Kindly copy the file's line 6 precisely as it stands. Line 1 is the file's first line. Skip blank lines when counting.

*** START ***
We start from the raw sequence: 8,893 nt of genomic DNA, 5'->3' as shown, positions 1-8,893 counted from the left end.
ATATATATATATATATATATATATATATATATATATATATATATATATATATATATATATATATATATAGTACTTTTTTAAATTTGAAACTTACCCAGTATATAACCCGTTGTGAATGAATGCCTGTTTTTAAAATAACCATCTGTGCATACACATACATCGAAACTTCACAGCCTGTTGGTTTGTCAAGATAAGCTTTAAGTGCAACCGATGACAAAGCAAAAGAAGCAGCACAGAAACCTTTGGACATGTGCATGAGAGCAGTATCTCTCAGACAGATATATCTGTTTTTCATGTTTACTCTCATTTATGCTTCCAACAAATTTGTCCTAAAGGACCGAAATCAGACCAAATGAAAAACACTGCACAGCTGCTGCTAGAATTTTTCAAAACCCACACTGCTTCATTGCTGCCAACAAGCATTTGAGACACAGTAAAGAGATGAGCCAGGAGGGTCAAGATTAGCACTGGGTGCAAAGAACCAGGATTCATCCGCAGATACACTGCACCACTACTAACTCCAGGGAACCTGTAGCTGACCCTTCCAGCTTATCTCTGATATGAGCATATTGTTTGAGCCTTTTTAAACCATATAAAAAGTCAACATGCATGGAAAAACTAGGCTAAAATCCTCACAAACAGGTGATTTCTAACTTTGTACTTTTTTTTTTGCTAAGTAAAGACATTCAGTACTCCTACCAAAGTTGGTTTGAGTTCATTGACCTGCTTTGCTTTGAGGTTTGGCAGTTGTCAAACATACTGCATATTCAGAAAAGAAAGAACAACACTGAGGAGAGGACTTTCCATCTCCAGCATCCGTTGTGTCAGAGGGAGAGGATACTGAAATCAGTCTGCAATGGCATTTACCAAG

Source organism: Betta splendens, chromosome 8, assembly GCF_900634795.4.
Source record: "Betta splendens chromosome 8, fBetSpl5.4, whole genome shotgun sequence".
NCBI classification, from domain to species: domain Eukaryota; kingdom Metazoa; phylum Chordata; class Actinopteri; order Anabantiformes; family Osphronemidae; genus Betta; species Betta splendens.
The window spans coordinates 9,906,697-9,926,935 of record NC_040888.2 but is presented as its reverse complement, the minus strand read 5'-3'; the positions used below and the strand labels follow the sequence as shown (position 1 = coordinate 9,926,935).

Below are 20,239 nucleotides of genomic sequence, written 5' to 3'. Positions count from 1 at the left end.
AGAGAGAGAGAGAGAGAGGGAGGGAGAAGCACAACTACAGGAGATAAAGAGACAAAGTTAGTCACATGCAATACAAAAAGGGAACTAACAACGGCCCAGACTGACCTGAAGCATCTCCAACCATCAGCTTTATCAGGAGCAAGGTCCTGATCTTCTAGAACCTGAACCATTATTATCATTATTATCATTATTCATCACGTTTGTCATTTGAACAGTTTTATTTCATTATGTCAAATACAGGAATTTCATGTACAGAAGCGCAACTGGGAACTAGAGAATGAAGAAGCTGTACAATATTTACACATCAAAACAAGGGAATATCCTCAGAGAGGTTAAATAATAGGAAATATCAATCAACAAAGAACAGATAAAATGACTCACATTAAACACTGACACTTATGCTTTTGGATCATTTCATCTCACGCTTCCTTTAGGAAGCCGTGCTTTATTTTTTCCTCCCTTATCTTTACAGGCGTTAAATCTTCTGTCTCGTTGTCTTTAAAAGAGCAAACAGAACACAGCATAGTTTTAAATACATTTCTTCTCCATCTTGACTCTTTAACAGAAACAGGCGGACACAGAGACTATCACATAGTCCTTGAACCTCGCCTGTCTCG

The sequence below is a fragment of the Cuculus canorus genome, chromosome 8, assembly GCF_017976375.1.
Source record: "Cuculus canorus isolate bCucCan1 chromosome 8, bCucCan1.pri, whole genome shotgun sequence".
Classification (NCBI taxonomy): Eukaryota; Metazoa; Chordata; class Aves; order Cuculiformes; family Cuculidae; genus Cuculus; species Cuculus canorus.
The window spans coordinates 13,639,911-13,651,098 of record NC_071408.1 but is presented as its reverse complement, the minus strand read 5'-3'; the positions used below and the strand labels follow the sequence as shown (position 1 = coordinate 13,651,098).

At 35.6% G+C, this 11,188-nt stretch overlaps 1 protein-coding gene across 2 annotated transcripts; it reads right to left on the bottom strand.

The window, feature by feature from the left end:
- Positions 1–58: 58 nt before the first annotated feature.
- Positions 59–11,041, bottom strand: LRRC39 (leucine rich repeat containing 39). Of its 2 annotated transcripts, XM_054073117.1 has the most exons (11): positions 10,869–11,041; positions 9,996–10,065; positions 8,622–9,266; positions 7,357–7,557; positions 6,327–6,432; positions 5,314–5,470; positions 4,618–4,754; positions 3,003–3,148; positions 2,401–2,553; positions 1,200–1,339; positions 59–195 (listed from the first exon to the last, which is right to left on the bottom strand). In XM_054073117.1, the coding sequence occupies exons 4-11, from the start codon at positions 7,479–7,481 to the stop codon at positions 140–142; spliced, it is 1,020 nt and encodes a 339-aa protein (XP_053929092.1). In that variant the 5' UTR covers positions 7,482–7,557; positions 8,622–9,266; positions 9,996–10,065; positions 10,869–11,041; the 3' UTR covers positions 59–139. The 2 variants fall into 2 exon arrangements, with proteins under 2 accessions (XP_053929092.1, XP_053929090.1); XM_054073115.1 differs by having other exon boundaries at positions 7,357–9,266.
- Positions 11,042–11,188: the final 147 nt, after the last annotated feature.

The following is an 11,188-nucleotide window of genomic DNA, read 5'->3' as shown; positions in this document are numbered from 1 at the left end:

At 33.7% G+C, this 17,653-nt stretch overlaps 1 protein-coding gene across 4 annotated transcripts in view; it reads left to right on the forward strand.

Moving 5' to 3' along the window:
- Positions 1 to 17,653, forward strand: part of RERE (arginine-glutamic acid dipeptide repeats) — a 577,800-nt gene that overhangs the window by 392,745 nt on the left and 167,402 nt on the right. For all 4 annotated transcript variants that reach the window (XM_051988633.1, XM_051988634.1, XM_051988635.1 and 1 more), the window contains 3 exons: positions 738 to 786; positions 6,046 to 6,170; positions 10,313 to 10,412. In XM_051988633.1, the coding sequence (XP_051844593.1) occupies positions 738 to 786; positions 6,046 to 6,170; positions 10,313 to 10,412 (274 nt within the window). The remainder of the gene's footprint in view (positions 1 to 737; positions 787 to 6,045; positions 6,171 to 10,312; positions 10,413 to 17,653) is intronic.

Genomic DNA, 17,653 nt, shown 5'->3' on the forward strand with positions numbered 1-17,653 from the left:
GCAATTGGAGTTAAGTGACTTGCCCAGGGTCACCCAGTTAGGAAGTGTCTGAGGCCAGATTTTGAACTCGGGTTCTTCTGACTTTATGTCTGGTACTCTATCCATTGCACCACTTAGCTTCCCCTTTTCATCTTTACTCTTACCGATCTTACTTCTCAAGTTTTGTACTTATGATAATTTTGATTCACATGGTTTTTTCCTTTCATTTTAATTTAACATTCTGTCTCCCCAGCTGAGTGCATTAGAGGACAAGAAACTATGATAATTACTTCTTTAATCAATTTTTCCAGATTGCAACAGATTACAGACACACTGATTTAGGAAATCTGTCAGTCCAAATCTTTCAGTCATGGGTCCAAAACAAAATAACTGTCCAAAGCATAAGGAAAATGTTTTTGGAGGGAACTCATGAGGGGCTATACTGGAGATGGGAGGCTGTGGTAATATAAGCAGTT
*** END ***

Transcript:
The window spans coordinates 9,906,697-9,926,935 of record NC_040888.2 but is presented as its reverse complement, the minus strand read 5'-3'; the positions used below and the strand labels follow the sequence as shown (position 1 = coordinate 9,926,935).